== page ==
Twilight, however, is determined to see the friendship plan work so insists on Anya apologizing to Damian.
Upon reaching the school, Anya reunites with Becky, their friendship having been formed in the previous episode, and she proves an unintentional foil to Twilight’s plans, wanting Anya to avoid Damian, despite her repeated attempts to apologize for world peace.
This frustrates Twilight, who has humorously decided to watch over Anya for the day, determined to make sure that her apology to Damian follows through come hell or high water.
Twilight uses various methods to motivate Anya, such as reflecting a message to her with a mirror, editing Anya’s textbook, decorating Anya’s omelette with the word “sorry” using sauce, and many more.
Eventually, when Becky becomes too much trouble, he removes her from the situation, falsely calling her on the intercom to give Anya the chance to aplogize to Damian, which she takes, eventually bursting into tears as she does so.
The sight is enough to make Damian blush, which he passes off as him being red with anger, only for his own perspective to contradict this as we see normal shots of Anya looking at him present her in an idealized light.
Unwilling to admit his crush, Damian instead cries out that he will never forgive Anya, running off to Twilight’s horror.
So, apology failed succesfully, I guess?
Damian may not have accepted Anya’s apology but he now has a crush on her, potentially opening the door for Anya to get close and eventually get Twilight close to his target.
Although, if she were to read Damian’s mind and learn of his crush, I don’t see Anya taking it well.
She’d probably freak out with another meme worthy face and ruin the relationship further.
For now, however, this is a step in the right direction for the mission, not that any of the characters know it, and the scene ends with another good gag, as we see Becky wondering just who the heck called her anyway.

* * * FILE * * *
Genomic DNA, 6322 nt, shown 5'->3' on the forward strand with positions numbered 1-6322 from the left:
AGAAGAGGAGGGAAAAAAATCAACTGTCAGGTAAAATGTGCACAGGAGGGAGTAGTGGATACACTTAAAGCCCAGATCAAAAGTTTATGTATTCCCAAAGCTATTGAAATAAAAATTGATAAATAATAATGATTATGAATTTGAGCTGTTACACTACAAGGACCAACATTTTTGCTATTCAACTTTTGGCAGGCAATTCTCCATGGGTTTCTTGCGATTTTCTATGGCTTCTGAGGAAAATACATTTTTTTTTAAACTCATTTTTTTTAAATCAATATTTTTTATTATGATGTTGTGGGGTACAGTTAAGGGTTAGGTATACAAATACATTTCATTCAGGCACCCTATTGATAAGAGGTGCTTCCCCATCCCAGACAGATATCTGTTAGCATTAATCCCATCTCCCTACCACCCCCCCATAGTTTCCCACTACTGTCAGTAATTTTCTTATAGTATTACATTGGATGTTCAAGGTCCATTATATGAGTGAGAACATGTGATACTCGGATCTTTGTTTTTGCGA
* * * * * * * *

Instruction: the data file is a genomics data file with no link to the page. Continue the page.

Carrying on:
Upon arriving home, Twilight has Anya study, supposedly now relying on his backup plan of attempting to make Anya an imperial scholar.
Anya does not get the questions, though, so resorts to reading her parents’ minds.
Unfortunately, this does not go well, with Twilight being too focused on the mission to be thinking of the answers and, even funnier, Yor solving math by using the allegory of dismembering a body, disturbing Anya.
Anya runs to her room afterwards, leaving Yor to console Twilight about Anya’s troubles with studying, reflecting on how she raised her brother, Yuri, who actually taught her a few things himself.
Consoled by Yor’s words, Twilight goes to talk with Anya in her room and sees that she fell asleep trying to study.
Anya even mummers in her sleep, asking her mama not to kill her papa.
So, yeah, let’s hope that’s not foreshadowing for anything.
This leads into the credits but it is not the end of the episode because Yor’s earlier mention of her brother was not just to help Twilight’s development and get him closer to Yor, but also to lead to Yuri’s introduction, as he arrives, only to learn from Domonic that Yor is married.
This cliffhanger will lead to quite a few comedic moments, as Yuri investigates his sister’s relationship with Twilight in the next episode.
Overall, “The Target’s Second Son” is another good episode of Spy x Family, with plenty of funny moments and scenes that will lead to even funnier ones.

Spy x Family, Episode Six, The Friendship Scheme Review: The Meme Face is Here.

Episode Six of Spy x Family, “The Friendship Scheme”, is an episode I was quite excited to see because it would be adapting the moment that convinced me to read the series in the first place.
This being Anya’s “heh” face, when she deals with Damian Desmond’s bullying.
I decided to read the manga after seeing this face as the centerpiece of various memes and, when I actually reached the point where Anya makes this face, I concluded that it was and still is one of the funniest moments of the story.
This moment does not come until the second half of the Yōsuke Yamamoto directed episode, however, with the first half focusing on Twilight’s meeting with his handler and Yor taking Anya to get her school uniform for Eden College.
The latter story begins with the entire Forger family going to get Anya’s uniform fitted, during which the woman doing Anya’s measurements talks of bullying and kidnappings taking place at Eden Collage, unintentionally scaring Anya.